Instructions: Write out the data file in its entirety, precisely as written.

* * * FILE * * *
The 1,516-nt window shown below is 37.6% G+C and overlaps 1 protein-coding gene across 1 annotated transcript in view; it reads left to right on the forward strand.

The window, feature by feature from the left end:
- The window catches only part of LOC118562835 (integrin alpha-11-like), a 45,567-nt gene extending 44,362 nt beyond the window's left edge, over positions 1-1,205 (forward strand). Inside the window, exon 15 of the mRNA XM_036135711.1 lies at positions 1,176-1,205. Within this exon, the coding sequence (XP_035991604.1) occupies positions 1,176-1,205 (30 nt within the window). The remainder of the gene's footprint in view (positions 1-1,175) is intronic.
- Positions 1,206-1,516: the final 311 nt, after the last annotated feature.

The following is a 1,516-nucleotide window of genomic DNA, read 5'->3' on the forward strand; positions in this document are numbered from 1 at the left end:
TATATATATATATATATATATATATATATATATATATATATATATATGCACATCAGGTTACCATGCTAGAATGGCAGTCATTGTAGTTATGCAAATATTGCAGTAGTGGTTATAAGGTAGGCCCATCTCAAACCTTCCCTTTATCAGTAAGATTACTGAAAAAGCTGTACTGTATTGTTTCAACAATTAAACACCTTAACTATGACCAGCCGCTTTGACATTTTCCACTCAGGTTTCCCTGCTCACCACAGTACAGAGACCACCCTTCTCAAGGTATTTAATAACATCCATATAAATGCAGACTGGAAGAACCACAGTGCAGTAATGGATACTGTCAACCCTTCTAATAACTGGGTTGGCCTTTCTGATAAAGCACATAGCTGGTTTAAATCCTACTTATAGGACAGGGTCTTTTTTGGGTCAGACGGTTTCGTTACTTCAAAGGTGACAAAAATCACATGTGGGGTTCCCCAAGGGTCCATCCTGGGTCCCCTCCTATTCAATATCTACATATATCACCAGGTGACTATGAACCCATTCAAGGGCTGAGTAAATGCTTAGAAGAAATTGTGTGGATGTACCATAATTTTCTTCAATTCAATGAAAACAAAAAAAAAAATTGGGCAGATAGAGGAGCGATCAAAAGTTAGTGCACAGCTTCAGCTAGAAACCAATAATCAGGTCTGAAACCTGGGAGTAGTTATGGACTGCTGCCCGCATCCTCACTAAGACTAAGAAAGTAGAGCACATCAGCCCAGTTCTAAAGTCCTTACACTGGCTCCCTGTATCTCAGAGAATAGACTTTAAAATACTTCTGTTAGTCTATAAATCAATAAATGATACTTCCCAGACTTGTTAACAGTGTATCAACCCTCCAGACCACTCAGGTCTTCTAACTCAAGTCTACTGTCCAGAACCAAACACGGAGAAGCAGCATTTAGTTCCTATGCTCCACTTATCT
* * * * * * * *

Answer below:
The 1,516-nt window shown below is 37.6% G+C and overlaps 1 protein-coding gene across 1 annotated transcript in view; it reads left to right on the forward strand.

The window, feature by feature from the left end:
- The window catches only part of LOC118562835 (integrin alpha-11-like), a 45,567-nt gene extending 44,362 nt beyond the window's left edge, over positions 1-1,205 (forward strand). Inside the window, exon 15 of the mRNA XM_036135711.1 lies at positions 1,176-1,205. Within this exon, the coding sequence (XP_035991604.1) occupies positions 1,176-1,205 (30 nt within the window). The remainder of the gene's footprint in view (positions 1-1,175) is intronic.
- Positions 1,206-1,516: the final 311 nt, after the last annotated feature.

The following is a 1,516-nucleotide window of genomic DNA, read 5'->3' on the forward strand; positions in this document are numbered from 1 at the left end:
TATATATATATATATATATATATATATATATATATATATATATATATGCACATCAGGTTACCATGCTAGAATGGCAGTCATTGTAGTTATGCAAATATTGCAGTAGTGGTTATAAGGTAGGCCCATCTCAAACCTTCCCTTTATCAGTAAGATTACTGAAAAAGCTGTACTGTATTGTTTCAACAATTAAACACCTTAACTATGACCAGCCGCTTTGACATTTTCCACTCAGGTTTCCCTGCTCACCACAGTACAGAGACCACCCTTCTCAAGGTATTTAATAACATCCATATAAATGCAGACTGGAAGAACCACAGTGCAGTAATGGATACTGTCAACCCTTCTAATAACTGGGTTGGCCTTTCTGATAAAGCACATAGCTGGTTTAAATCCTACTTATAGGACAGGGTCTTTTTTGGGTCAGACGGTTTCGTTACTTCAAAGGTGACAAAAATCACATGTGGGGTTCCCCAAGGGTCCATCCTGGGTCCCCTCCTATTCAATATCTACATATATCACCAGGTGACTATGAACCCATTCAAGGGCTGAGTAAATGCTTAGAAGAAATTGTGTGGATGTACCATAATTTTCTTCAATTCAATGAAAACAAAAAAAAAAATTGGGCAGATAGAGGAGCGATCAAAAGTTAGTGCACAGCTTCAGCTAGAAACCAATAATCAGGTCTGAAACCTGGGAGTAGTTATGGACTGCTGCCCGCATCCTCACTAAGACTAAGAAAGTAGAGCACATCAGCCCAGTTCTAAAGTCCTTACACTGGCTCCCTGTATCTCAGAGAATAGACTTTAAAATACTTCTGTTAGTCTATAAATCAATAAATGATACTTCCCAGACTTGTTAACAGTGTATCAACCCTCCAGACCACTCAGGTCTTCTAACTCAAGTCTACTGTCCAGAACCAAACACGGAGAAGCAGCATTTAGTTCCTATGCTCCACTTATCT